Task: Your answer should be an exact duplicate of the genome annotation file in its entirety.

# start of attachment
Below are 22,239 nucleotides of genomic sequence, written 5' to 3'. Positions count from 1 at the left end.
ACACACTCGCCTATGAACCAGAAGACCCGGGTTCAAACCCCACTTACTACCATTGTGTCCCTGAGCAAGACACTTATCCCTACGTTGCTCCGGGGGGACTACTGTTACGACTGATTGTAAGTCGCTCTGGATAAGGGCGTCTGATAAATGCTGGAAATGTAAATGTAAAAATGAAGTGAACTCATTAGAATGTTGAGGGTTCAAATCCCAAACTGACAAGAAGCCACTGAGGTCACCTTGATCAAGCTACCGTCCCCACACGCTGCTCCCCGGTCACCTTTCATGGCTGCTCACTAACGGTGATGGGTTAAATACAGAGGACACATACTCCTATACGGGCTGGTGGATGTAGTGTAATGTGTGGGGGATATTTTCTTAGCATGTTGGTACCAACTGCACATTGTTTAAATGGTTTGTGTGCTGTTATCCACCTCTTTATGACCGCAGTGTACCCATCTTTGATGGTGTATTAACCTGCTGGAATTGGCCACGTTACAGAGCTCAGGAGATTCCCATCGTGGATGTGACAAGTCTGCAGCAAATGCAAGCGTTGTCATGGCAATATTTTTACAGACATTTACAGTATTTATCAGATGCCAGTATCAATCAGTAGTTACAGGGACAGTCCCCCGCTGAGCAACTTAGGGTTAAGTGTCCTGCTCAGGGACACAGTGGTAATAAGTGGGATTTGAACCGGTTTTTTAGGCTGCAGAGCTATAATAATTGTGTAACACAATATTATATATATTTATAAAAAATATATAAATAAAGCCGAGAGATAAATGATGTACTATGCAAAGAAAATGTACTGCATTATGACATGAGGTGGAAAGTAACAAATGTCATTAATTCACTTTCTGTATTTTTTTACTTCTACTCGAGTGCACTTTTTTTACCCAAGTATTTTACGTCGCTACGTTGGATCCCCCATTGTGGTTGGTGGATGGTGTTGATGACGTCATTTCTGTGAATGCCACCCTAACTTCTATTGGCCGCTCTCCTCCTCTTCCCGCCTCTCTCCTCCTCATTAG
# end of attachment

Below are 22,239 nucleotides of genomic sequence, written 5' to 3'. Positions count from 1 at the left end.
ACACACTCGCCTATGAACCAGAAGACCCGGGTTCAAACCCCACTTACTACCATTGTGTCCCTGAGCAAGACACTTATCCCTACGTTGCTCCGGGGGGACTACTGTTACGACTGATTGTAAGTCGCTCTGGATAAGGGCGTCTGATAAATGCTGGAAATGTAAATGTAAAAATGAAGTGAACTCATTAGAATGTTGAGGGTTCAAATCCCAAACTGACAAGAAGCCACTGAGGTCACCTTGATCAAGCTACCGTCCCCACACGCTGCTCCCCGGTCACCTTTCATGGCTGCTCACTAACGGTGATGGGTTAAATACAGAGGACACATACTCCTATACGGGCTGGTGGATGTAGTGTAATGTGTGGGGGATATTTTCTTAGCATGTTGGTACCAACTGCACATTGTTTAAATGGTTTGTGTGCTGTTATCCACCTCTTTATGACCGCAGTGTACCCATCTTTGATGGTGTATTAACCTGCTGGAATTGGCCACGTTACAGAGCTCAGGAGATTCCCATCGTGGATGTGACAAGTCTGCAGCAAATGCAAGCGTTGTCATGGCAATATTTTTACAGACATTTACAGTATTTATCAGATGCCAGTATCAATCAGTAGTTACAGGGACAGTCCCCCGCTGAGCAACTTAGGGTTAAGTGTCCTGCTCAGGGACACAGTGGTAATAAGTGGGATTTGAACCGGTTTTTTAGGCTGCAGAGCTATAATAATTGTGTAACACAATATTATATATATTTATAAAAAATATATAAATAAAGCCGAGAGATAAATGATGTACTATGCAAAGAAAATGTACTGCATTATGACATGAGGTGGAAAGTAACAAATGTCATTAATTCACTTTCTGTATTTTTTTACTTCTACTCGAGTGCACTTTTTTTACCCAAGTATTTTACGTCGCTACGTTGGATCCCCCATTGTGGTTGGTGGATGGTGTTGATGACGTCATTTCTGTGAATGCCACCCTAACTTCTATTGGCCGCTCTCCTCCTCTTCCCGCCTCTCTCCTCCTCATTAG